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In 20% of the cases where you see an animal being abused, you’ll find a person in that same household also being abused. Likewise, in up to 50%* of the domestic cases where you find a person being abused, you’ll find an animal at that same residence also being abused. Studies out of England, USA and Australia confirm this link between human and animal abuse in a domestic setting. This data may be the single biggest missed opportunity to prevent and stop abuse in a domestic setting yet it remains virtually unknown.


 "When animals are abused, people are at risk; when people are abused, animals are at risk"

From Understanding the Link between Violence to Humans and Violence to Animals. By The American Humane Society


Award-winning author Wendy Sneddon is passionate about educating pre-school children on empathy and encourages children to “just tell someone” when they notice animal abuse. But Sneddon noticed a problem. A young child is likely to tell a teacher or a parent. If they tell a teacher, and the teacher reports the abuse to their local Society for the Prevention of Cruelty to Animals (SPCA) — neither may be aware of the significance of the link between human and animal abuse -- we help an animal and possibly leave behind a child, an elderly parent or a domestic partner -- anyone who may also be suffering abuse at the hands of the same individual. And, If a child tells a parent that the family pet is being abused, there is a good chance that this parent is also a victim of the same abuse and, so, no change will be made. The Animal Legal Defense Fund in America reports that 50% of people continue to live in an abusive household because they fear for the pet left behind.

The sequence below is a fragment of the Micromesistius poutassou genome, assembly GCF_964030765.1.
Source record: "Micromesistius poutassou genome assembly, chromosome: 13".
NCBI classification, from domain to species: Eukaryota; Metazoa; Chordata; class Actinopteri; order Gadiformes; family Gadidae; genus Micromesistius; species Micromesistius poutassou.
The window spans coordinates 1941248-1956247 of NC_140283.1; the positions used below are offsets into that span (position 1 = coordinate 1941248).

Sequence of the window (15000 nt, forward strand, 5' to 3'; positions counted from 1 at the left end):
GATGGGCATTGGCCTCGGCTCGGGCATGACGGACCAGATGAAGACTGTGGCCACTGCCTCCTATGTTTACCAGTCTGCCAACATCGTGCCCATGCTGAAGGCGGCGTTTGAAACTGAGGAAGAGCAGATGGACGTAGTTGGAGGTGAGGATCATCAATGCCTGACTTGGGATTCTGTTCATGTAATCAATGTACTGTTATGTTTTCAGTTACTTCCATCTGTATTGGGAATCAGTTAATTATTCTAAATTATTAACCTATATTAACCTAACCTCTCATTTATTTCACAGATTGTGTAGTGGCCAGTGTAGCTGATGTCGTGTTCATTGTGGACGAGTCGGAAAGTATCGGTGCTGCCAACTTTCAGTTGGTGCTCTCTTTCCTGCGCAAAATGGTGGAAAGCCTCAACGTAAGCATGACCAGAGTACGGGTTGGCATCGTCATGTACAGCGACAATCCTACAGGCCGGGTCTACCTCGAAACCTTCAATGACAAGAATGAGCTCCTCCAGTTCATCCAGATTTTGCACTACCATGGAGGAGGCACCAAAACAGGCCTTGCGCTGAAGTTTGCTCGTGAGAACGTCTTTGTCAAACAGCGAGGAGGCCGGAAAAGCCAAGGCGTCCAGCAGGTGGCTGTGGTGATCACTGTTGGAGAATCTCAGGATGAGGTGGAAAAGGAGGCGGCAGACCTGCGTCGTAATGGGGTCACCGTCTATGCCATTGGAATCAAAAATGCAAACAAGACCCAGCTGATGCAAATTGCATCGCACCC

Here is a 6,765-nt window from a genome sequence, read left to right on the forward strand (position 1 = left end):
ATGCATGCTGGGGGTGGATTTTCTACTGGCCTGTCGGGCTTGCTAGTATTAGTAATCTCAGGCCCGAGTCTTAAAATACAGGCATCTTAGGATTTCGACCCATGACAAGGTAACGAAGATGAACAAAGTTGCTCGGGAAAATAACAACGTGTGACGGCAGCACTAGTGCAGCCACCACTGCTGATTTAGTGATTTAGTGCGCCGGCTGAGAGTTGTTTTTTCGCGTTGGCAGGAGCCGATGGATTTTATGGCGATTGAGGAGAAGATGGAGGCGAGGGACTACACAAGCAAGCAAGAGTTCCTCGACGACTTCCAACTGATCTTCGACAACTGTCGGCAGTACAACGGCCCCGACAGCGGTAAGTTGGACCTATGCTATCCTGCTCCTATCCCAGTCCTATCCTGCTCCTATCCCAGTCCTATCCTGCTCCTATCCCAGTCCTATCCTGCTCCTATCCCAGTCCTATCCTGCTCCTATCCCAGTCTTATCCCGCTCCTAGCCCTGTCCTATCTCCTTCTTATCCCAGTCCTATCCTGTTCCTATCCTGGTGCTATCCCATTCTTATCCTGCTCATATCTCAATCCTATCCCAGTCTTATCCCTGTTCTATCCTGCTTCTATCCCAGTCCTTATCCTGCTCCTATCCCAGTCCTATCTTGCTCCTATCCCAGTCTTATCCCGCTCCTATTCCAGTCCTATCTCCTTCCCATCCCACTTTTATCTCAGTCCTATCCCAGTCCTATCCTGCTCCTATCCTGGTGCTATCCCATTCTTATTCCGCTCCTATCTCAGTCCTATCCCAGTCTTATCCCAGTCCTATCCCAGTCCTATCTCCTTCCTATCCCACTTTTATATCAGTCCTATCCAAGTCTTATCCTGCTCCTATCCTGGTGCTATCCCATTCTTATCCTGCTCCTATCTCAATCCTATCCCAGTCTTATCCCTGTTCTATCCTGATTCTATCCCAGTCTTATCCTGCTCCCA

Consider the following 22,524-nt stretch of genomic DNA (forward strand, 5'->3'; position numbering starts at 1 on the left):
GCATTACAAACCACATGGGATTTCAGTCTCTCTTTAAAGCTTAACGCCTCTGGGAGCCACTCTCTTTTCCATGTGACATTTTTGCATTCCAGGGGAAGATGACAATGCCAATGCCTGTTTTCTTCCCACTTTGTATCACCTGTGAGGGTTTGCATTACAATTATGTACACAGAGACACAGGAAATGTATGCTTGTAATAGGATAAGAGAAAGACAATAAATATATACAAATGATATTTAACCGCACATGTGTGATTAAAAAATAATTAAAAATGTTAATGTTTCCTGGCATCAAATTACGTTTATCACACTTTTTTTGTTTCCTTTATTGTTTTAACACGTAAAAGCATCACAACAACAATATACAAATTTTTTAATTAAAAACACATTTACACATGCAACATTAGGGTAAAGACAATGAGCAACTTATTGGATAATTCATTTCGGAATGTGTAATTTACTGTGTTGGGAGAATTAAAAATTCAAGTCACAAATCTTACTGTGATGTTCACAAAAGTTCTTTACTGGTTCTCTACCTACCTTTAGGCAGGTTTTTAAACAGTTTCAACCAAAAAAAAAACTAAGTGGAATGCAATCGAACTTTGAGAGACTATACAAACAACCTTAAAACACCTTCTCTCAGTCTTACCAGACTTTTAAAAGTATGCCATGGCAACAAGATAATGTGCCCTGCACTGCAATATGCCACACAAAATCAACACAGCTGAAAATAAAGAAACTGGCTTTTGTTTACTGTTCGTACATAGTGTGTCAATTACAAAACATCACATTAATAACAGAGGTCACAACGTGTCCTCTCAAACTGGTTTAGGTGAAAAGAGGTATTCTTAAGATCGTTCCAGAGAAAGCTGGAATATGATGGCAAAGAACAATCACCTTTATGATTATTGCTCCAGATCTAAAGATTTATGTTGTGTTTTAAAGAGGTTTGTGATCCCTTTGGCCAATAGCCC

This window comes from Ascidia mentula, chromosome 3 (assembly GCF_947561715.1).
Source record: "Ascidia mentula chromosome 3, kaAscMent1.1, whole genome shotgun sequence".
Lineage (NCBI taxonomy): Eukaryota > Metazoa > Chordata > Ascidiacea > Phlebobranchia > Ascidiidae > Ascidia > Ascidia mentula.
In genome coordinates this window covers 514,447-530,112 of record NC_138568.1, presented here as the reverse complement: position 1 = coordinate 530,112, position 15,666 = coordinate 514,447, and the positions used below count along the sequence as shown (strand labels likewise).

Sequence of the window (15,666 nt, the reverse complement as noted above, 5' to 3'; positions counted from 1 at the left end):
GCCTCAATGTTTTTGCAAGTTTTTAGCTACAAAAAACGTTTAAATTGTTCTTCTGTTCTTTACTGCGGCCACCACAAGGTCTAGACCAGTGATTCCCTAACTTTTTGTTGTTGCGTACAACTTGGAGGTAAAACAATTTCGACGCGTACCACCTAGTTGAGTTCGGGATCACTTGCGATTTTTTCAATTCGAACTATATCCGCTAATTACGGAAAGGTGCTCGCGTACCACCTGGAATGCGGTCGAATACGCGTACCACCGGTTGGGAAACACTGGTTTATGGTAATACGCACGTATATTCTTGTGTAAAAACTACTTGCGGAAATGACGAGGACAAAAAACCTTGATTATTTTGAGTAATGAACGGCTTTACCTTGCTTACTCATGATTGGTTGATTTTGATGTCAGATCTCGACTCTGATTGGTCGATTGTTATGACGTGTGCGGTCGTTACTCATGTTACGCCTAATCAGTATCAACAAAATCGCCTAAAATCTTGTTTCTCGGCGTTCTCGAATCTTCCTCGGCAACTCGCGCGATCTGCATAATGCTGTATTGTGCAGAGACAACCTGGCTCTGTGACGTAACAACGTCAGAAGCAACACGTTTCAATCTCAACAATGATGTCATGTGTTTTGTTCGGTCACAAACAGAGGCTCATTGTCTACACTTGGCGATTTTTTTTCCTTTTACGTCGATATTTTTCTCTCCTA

“If social workers or police go into a home because domestic violence has been reported and an animal is also in that home, it’s possible that the best thing to do would be to report it to the local SPCA so they could also follow-up – But most of them don’t even think about it because the link between animal and human abuse is not well known.” And, likewise, if the SPCA removes an animal from a home because of abuse, it’s possible that the best thing to do is notify a local family welfare agency or the police for follow-up and education,” says Sneddon.

“Once enough veterinarians, police, social workers, teachers, parents and medical doctors and the public at large know the link between animal and human abuse, these groups will find a way to coordinate their activities at a local level to devise protocols and systems to help prevent or stop domestic abuse of all kinds.


Sneddon is leading a public service campaign called “Just Tell Someone!” to draw attention to the link between animal and human abuse and the problems caused by welfare agencies not looking at this data and the solutions. “People will help if they know help is needed and they know how to help,” says Sneddon.



An award-winning author and fellow of the Institute of Leadership and Management, Wendy is a UK-based experienced business coach with 25-plus years of helping start-ups, strategic planning, and staff management/training. In addition to her successful executive coaching practice, Wendy is a specialist in management of veterinary practices focusing on team development and practice expansion. Passionate about ending abuse against both human beings and animals, Wendy Sneddon is Secretary of The Links Group**, a multi-agency interest group working to promote a Zero Tolerance Policy that begins with educating young children about empathy and standing up to all forms of abuse. “We should be educating pre-school children before they reach seven (the end of the ‘imprint’ period where kids’ beliefs about what's right and wrong are founded, and behaviours are developed),” says Wendy. She adds “children must learn to not tolerate any form of violence to themselves, their pets or others. If they witness it, they should tell someone.”


In this capacity, Sneddon is also a media resource and speaker on animal welfare, supporting the creation of foster care for animals fleeing violent households and connecting agencies in different sectors looking to work cooperatively to prevent and stop domestic abuse of humans and animals.





source press release